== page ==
She also looks at the very different worlds—outside and inside, the male sphere and the female sphere— described by Munro in the story. ‘‘My father was a fox farmer.’’ So begins Alice Munro’s short story ‘‘Boys and Girls,’’ a narrative which highlights the almost invisible societal forces which shape children, in this case, the narrator and her brother Laird, into gendered adults. There is no doubt that males and females are biologically distinct at birth. Yet the behaviours and roles ascribed to each sex on the basis of this biological distinction are not natural. In this study, then, when I speak of gender, I refer not to sex, but to this set of prescribed behaviours.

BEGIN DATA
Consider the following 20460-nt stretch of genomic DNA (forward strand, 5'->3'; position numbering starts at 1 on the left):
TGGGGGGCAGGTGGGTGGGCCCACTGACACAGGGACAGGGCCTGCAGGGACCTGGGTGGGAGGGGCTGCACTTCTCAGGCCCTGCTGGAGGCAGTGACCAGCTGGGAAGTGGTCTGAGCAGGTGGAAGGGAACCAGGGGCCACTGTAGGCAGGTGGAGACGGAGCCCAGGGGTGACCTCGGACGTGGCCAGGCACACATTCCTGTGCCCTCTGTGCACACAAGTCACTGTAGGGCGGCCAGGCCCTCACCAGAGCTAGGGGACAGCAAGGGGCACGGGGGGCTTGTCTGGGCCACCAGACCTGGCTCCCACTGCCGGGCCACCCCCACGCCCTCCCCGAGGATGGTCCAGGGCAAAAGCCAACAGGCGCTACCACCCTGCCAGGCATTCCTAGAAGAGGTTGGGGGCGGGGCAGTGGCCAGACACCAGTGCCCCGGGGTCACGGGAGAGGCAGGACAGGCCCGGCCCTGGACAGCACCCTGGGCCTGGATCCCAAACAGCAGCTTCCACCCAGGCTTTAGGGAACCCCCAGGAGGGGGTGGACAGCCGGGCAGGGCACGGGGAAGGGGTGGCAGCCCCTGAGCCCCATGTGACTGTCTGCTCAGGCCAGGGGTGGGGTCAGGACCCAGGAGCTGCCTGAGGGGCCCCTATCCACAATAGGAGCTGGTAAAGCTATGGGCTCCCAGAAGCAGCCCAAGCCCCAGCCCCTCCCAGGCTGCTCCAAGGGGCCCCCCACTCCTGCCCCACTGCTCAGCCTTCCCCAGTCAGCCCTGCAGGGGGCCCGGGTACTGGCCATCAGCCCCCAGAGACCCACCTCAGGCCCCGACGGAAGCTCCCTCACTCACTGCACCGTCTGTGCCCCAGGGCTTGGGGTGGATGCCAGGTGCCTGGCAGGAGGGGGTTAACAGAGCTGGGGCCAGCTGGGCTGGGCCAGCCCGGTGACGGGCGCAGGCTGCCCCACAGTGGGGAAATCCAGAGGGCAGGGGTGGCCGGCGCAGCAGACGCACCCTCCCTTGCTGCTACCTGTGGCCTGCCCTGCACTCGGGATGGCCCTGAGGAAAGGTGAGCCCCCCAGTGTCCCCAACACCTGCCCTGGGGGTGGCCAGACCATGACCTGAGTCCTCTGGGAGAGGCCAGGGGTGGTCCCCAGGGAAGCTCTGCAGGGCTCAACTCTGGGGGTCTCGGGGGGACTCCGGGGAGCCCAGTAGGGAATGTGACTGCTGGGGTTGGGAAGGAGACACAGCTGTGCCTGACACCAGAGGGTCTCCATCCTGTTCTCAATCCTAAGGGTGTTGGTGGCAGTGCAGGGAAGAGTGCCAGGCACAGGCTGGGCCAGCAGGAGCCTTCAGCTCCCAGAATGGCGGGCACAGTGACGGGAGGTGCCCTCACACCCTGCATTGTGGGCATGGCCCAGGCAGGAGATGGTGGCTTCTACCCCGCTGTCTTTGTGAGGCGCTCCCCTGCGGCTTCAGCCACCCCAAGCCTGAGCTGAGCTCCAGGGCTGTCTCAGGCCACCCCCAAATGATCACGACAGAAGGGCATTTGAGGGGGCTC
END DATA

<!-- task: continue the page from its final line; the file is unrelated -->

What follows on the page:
Children, as the text clearly illustrates, do not evolve naturally into gendered adults. Instead, the construction of gendered subjects constitutes a form of production. Yet unlike other systems of production, the mechanisms which assist in the creation of gendered adults remain invisible; they seem natural, and for this reason they are taken for granted. One such ‘‘invisible’’ mechanism, central to the production of gendered adults, involves the division and control of space. In ‘‘Boys and Girls,’’ spatial divisions and the control of space within the home and on the farm are emphasized by a narrator still young enough to remark upon details which the adults ignore. As a result of the narrator’s relatively innocent and inquisitive perspective, the reader can appreciate how the division of space facilitates two seemingly disparate systems of production: farming and the construction of gendered adults.
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